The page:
Misha and Ira have been able to stay for free in a dacha on the outskirts of Moscow that belongs to friends who emigrated before they were able to sell it. They don't know when they will be able to return home: As the government chose to hire unskilled illegal aliens to do the repair work, in this case from Ukraine, the hammering and plastering has dragged on for months.
Leaving the city, they say, was a welcome respite. Their apartment is next to a major train station, which over the past few years has become a transit center for refugees fleeing violence in former Soviet republics.
But even though the neighborhood has become dangerous - they lost antique jewelry, paintings, and electronic equipment in a burglary several years ago - they are loathe to move.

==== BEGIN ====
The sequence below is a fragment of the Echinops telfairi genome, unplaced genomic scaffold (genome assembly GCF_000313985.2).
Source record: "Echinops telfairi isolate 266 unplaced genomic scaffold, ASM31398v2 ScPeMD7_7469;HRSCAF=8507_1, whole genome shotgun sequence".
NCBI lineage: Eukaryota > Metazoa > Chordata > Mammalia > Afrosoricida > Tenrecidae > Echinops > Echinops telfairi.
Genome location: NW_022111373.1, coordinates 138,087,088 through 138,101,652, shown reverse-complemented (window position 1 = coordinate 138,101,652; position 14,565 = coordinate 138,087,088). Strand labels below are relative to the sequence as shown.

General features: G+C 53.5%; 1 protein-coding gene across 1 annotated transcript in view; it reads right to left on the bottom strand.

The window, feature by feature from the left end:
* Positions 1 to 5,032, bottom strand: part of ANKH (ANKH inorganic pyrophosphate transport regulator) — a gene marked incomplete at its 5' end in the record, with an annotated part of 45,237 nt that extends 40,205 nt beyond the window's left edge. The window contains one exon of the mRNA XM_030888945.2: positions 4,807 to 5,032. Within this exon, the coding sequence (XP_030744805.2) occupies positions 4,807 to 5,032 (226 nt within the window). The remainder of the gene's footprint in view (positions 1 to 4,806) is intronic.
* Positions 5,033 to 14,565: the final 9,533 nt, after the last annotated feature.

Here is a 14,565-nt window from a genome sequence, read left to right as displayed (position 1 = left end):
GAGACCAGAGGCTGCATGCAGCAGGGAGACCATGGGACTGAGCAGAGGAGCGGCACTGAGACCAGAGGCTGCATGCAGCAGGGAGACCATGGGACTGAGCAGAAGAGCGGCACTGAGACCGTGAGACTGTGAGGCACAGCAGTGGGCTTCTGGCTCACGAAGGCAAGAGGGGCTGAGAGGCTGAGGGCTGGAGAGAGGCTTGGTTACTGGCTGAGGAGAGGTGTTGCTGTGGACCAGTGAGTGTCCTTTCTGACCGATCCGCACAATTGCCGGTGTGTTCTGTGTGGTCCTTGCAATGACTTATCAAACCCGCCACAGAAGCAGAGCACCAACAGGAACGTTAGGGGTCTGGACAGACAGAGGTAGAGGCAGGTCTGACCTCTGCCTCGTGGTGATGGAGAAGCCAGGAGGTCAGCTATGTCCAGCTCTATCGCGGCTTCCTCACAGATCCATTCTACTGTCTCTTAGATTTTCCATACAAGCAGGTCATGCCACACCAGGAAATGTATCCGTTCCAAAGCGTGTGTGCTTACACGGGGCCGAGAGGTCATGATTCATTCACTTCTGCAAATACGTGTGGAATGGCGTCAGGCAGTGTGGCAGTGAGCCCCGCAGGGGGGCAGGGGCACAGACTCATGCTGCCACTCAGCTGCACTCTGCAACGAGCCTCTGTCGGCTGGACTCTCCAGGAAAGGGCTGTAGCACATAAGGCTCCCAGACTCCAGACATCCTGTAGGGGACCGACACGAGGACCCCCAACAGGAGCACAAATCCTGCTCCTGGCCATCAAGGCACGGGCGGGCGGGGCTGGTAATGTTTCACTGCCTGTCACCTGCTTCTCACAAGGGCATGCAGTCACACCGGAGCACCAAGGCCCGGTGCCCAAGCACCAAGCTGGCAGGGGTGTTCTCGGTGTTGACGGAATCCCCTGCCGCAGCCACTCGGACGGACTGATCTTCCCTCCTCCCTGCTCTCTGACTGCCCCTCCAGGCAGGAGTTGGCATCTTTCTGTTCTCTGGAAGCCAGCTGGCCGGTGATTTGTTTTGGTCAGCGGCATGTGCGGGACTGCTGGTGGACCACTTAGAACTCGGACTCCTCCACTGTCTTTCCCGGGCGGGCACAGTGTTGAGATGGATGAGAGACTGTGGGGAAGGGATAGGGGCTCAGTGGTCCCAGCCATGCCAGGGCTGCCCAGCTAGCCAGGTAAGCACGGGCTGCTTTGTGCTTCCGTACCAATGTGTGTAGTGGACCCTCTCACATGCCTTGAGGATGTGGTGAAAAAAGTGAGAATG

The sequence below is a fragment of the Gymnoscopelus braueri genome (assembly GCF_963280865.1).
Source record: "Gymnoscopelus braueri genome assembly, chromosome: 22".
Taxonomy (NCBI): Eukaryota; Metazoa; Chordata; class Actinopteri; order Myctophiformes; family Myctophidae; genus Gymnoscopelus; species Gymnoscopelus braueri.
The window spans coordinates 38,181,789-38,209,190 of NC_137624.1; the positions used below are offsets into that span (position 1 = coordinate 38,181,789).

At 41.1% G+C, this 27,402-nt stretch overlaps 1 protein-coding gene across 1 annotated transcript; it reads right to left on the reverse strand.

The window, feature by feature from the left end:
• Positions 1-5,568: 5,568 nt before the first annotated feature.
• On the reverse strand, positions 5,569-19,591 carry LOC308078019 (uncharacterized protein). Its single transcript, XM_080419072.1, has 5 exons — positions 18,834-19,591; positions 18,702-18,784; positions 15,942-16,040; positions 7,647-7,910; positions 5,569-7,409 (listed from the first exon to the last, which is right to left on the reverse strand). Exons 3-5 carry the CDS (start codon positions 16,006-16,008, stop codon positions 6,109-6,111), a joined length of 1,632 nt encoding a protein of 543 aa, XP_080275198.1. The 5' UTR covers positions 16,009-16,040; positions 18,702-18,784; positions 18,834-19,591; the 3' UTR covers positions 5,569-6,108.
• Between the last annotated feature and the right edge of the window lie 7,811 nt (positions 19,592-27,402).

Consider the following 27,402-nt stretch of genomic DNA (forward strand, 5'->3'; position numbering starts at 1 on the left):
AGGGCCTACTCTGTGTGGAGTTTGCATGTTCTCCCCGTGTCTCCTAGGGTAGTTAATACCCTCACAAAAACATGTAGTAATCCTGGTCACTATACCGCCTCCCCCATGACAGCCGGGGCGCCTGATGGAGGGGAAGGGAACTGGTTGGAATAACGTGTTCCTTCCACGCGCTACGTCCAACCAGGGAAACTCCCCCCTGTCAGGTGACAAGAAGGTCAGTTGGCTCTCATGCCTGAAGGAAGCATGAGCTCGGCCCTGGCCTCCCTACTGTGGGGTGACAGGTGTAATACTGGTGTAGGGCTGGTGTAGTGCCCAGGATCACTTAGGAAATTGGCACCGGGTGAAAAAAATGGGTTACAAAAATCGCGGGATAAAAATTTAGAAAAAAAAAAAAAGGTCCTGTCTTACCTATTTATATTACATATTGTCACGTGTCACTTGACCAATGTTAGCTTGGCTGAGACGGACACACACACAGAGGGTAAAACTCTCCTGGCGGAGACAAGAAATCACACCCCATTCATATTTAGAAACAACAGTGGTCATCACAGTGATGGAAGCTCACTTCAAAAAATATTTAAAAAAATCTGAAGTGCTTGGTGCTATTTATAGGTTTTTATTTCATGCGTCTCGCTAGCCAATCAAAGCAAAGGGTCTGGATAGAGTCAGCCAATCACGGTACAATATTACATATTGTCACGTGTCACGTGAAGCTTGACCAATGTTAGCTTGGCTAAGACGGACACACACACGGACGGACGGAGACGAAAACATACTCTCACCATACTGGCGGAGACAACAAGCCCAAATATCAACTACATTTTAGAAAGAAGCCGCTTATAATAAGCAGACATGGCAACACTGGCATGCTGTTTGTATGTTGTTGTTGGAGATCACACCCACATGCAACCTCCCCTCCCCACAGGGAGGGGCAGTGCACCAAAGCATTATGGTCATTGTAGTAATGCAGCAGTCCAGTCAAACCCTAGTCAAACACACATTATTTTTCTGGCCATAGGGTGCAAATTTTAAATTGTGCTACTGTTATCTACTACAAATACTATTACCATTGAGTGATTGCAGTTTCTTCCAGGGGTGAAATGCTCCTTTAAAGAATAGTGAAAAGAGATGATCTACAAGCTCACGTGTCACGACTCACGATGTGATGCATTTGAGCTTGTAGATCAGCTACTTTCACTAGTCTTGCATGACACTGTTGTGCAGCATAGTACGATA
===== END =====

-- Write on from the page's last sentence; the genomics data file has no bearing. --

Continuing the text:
Because rent is largely still subsidized, Misha and Ira's rent is only $16 a month. After Babushka Mariya contributes her $50 monthly pension and Natasha kicks in the $7 monthly she gets in child allowance from the state, the family has a disposable monthly income of roughly $600. That leaves more than enough for food, says Ira, who oversees most household duties, as in most Russian families. While they can't afford daily delicacies such as caviar (a patient recently gave them a whole jar), they eat well.
Other necessities such as clothing and shoes are usually sent to them by friends and relatives in the West, who still believe that nothing can be bought in Russia, although these days the shops are full.
''Earlier, if I saw winter boots for sale on the street, I would buy them regardless of whether I already owned boots or not, so they would be there when I needed them. But now that I have everything, I'm not interested in anything,'' says Ira.
''When we lived under Brezhnev, I always told my mother, I don't understand how they can choose what to buy in the West. Here it was always very easy,'' she laughs.
''You went to a store, stood in line, and bought whatever was on offer.''